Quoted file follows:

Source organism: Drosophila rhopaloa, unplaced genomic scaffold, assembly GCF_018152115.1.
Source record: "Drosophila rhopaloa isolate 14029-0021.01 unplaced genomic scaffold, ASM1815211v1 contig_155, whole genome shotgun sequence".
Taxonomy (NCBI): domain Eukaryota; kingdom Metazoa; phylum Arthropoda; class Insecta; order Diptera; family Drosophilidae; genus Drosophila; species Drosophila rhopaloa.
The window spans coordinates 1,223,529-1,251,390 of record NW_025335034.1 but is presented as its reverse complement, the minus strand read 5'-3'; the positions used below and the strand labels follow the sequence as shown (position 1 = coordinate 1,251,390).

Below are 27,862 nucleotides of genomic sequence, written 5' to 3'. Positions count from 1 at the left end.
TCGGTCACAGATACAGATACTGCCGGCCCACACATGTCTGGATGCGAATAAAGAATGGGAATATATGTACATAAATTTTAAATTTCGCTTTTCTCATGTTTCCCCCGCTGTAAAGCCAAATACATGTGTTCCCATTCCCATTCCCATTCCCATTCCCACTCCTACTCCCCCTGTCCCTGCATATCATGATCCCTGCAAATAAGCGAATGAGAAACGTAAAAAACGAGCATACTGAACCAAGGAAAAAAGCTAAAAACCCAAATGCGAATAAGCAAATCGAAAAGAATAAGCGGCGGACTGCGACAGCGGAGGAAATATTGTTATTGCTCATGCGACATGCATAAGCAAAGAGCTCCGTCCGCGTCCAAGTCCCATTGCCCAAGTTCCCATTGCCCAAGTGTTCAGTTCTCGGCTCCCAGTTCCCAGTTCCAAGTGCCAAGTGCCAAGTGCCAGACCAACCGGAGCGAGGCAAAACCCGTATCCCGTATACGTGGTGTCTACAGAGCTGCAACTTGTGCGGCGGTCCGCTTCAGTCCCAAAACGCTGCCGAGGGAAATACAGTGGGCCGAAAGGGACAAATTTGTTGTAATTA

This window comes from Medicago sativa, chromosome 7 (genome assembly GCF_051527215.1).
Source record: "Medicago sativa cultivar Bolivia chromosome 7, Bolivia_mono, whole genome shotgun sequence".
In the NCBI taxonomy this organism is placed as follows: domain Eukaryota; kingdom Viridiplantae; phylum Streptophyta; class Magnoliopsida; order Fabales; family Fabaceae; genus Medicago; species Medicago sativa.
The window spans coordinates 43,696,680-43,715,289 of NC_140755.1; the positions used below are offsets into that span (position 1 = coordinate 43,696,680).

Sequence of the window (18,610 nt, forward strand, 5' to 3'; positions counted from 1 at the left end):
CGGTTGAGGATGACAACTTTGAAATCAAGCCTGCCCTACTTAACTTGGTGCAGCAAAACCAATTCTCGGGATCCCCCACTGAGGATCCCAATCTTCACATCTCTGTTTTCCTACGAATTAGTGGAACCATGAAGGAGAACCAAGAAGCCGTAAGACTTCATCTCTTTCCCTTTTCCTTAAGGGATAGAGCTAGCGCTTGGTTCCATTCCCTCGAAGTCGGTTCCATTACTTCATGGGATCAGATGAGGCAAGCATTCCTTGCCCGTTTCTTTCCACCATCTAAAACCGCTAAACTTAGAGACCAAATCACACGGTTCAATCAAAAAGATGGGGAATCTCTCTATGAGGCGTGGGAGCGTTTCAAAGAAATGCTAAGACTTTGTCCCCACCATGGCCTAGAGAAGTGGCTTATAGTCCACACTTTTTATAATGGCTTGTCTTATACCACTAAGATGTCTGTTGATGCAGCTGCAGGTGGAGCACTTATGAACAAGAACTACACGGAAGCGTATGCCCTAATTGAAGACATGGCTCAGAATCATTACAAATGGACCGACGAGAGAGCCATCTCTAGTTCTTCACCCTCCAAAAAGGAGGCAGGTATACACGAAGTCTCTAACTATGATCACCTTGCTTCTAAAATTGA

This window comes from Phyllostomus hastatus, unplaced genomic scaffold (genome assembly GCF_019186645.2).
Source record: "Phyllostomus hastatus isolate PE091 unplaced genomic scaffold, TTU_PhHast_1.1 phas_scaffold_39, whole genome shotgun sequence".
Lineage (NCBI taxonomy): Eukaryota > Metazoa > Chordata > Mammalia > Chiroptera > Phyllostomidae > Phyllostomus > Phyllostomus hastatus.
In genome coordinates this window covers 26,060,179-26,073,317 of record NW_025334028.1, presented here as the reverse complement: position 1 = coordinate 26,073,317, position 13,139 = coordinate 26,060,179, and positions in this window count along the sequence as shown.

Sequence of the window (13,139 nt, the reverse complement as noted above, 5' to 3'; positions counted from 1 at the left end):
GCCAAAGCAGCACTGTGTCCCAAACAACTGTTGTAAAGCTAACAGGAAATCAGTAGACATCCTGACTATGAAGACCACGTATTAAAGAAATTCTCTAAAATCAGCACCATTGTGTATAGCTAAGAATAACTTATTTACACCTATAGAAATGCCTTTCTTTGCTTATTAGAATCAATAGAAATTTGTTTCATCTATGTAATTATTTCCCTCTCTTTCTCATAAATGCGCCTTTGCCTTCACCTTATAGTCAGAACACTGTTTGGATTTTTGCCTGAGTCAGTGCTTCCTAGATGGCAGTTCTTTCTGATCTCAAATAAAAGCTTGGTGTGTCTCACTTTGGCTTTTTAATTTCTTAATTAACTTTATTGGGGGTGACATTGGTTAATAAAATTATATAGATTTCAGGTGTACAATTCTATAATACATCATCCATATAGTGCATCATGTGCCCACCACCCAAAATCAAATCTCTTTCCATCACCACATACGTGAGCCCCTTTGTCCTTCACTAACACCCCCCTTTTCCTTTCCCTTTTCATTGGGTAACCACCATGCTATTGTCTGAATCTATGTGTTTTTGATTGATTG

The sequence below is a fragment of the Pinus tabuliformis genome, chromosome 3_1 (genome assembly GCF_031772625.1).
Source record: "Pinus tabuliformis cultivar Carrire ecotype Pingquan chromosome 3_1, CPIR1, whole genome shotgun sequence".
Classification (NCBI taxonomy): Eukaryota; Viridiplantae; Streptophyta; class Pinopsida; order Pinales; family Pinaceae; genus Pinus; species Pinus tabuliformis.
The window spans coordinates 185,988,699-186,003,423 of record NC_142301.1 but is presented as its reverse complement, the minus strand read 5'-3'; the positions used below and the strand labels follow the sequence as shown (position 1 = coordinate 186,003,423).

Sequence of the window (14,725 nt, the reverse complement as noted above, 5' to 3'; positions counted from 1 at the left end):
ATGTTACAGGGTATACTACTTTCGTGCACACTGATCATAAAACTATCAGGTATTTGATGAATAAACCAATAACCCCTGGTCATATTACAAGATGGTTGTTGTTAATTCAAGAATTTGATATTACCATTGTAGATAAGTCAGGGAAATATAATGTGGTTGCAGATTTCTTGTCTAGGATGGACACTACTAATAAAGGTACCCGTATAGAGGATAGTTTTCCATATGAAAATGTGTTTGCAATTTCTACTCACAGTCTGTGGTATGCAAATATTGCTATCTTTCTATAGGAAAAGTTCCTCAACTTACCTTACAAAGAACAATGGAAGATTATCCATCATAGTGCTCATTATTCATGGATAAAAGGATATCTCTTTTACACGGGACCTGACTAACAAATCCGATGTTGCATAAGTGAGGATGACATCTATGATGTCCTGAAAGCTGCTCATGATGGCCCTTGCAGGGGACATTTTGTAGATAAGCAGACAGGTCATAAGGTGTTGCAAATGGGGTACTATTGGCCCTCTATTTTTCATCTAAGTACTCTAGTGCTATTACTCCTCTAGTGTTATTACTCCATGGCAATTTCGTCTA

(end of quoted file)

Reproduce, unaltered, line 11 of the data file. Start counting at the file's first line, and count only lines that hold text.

Sequence of the window (18,610 nt, forward strand, 5' to 3'; positions counted from 1 at the left end):